Westpac & AUSTRAC Agree on $1.3B Proposed Penalty for AML Breaches

If approved by the Federal Court of Australia, it will be the largest civil penalty in Australian history.

The Australian Transaction Reports and Analysis Centre (AUSTRAC) announced this Thursday that it has come to an agreement with Westpac to implement a $1.3 billion proposed penalty over the Australian bank’s breaches of the Anti-Money Laundering and Counter-Terrorism Financing Act 2006 (AML/CTF Act).

In its statement today, the government financial intelligence agency said that it has agreed with Westpac that the $1.3 billion fine reflects the seriousness and magnitude of the compliance failings by the bank.

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AUSTRAC Proposed Fine Could Make History

With the proposed penalty now agreed to by the two parties, the Federal Court of Australia will now consider the proposed settlement and penalty. If deemed appropriate by the Court, it will mark the largest-ever civil penalty in Australian history.

As part of the settlement, Westpac has admitted to contravening the AML/CTF Act on more than 23 million occasions, which ranged from failing to report international funds instructions, inadequate record-keeping and customer due diligence, and other breaches.

Specifically, the Australian bank has admitted that it failed to properly report more than 19.5 million International Funds Transfer Instructions (IFTIs), totalling more than $11 billion, to AUSTRAC.

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Additionally, Westpac did not pass on information relating to the origin of some of these international funds transfers, did not keep records on the origin of some of these transfers, and did not appropriately assess and monitor the risks with the movement of the funds in and out of Australia.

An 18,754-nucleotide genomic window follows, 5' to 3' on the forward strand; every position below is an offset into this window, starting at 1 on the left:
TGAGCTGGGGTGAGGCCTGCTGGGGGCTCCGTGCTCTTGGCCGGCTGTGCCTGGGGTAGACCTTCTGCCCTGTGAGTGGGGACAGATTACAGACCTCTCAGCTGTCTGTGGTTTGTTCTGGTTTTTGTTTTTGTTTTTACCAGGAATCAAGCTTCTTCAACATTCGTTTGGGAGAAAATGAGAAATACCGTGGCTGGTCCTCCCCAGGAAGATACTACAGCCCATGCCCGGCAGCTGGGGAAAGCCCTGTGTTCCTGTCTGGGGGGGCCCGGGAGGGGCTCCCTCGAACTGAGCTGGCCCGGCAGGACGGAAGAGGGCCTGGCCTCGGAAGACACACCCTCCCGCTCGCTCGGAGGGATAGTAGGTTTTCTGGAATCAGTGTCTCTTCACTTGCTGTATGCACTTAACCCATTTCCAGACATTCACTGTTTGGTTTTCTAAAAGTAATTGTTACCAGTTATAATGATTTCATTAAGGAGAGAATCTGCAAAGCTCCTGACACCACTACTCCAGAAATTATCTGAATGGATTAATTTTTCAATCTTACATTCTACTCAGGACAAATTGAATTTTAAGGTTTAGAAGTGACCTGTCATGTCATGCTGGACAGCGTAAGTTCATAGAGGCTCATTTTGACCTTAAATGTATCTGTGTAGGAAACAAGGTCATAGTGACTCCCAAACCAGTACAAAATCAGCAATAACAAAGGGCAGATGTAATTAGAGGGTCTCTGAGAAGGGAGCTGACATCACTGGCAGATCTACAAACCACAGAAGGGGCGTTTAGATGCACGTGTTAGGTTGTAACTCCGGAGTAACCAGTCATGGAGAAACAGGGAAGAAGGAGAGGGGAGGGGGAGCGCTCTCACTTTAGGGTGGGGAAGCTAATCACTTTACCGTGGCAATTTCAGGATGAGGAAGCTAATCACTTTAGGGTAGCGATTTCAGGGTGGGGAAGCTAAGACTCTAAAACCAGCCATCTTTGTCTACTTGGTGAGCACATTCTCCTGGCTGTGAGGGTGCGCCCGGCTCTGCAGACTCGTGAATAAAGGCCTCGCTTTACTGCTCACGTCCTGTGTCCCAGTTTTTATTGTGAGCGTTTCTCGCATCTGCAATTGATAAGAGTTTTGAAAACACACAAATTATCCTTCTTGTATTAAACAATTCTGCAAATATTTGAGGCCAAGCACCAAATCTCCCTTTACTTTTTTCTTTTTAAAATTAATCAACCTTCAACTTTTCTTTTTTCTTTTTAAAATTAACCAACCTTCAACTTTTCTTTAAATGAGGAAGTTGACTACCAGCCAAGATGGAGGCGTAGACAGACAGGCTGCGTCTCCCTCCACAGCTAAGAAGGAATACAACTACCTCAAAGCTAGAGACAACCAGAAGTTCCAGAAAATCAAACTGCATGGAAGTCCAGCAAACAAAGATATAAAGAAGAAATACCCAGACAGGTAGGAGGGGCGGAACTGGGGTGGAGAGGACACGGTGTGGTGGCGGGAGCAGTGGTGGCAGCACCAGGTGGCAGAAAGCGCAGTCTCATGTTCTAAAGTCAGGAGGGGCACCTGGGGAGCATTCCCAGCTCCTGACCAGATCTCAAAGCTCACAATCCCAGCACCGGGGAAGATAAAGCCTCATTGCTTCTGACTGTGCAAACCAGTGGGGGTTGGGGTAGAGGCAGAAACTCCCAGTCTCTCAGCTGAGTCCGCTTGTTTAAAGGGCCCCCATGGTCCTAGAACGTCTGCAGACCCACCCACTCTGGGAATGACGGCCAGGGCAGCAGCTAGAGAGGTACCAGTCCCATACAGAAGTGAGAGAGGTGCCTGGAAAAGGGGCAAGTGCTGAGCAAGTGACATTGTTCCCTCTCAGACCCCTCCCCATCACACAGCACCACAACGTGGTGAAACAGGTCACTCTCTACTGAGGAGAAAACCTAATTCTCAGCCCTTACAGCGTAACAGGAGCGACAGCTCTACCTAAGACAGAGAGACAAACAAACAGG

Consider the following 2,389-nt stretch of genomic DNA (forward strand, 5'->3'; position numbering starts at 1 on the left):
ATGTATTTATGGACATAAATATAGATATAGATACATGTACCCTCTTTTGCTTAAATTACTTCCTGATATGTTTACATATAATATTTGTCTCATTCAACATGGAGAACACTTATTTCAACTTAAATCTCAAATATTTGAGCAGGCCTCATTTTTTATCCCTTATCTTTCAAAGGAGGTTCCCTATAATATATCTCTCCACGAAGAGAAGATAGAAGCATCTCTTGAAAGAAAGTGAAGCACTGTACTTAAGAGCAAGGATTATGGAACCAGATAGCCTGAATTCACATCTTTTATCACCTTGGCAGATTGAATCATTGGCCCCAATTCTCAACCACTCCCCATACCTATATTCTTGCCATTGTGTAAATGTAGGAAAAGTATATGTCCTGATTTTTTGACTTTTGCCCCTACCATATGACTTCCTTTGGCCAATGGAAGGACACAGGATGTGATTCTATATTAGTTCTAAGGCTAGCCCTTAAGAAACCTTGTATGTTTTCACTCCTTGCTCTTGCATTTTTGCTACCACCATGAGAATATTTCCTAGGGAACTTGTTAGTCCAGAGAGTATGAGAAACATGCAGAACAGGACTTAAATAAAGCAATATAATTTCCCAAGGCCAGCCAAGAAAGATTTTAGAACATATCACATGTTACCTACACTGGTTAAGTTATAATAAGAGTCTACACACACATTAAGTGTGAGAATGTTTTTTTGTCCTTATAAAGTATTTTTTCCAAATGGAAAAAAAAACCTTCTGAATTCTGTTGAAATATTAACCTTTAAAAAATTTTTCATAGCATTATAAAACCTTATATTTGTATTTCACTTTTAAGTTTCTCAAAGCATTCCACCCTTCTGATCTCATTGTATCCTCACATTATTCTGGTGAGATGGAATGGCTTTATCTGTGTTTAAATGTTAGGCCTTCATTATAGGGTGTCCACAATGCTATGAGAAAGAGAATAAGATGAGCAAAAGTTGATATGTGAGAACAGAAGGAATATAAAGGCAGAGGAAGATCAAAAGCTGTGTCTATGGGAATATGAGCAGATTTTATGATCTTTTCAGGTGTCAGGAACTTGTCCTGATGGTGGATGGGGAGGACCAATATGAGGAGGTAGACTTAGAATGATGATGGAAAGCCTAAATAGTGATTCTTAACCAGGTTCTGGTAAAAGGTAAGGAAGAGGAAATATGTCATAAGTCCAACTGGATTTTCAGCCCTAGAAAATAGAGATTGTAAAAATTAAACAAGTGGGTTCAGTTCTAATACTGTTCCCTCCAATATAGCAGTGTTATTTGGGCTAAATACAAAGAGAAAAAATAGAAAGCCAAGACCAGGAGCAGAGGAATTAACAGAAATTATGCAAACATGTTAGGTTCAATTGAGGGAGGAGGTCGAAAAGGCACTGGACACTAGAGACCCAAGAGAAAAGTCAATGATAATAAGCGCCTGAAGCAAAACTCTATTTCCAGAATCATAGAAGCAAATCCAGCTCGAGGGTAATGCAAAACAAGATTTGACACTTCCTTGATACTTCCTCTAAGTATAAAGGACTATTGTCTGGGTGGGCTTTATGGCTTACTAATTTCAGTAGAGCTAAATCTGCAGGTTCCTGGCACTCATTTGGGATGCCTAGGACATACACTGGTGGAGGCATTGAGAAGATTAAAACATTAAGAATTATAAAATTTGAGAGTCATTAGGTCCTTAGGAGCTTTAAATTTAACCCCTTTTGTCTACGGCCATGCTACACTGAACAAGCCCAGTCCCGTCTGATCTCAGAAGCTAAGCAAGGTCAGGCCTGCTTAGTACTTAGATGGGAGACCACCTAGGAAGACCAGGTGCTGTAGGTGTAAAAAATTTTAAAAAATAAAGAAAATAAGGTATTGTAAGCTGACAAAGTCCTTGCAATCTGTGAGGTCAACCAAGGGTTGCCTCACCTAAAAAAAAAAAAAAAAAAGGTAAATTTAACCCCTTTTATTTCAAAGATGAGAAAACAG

Westpac Admits Failing to Carry Out Appropriate Due Diligence

Furthermore, the bank has admitted to failing to carry out appropriate customer due diligence in relation to suspicious transactions which have been associated with possible child exploitation.

The settlement sends a strong message to the finance industry, and, according to AUSTRAC’s Chief Executive Officer, Nicole Rose PSM, the regulator will continue to take action to protect Australia’s financial system from being exploited by criminals.

“Our role is to harden the financial system against serious crime and terrorism financing and this penalty reflects the serious and systemic nature of Westpac’s non-compliance,” Rose said in the statement.

“Westpac’s failure to implement effective transaction monitoring programs, and its failure to submit IFTI reports to AUSTRAC and apply enhanced customer due diligence in relation to suspicious transactions, meant AUSTRAC and law enforcement were missing critical intelligence to support police investigations.

“We have been, and will continue to work collaboratively with Westpac and all businesses we regulate to support them to meet their compliance and reporting obligations to ensure this doesn’t happen again in the future.”

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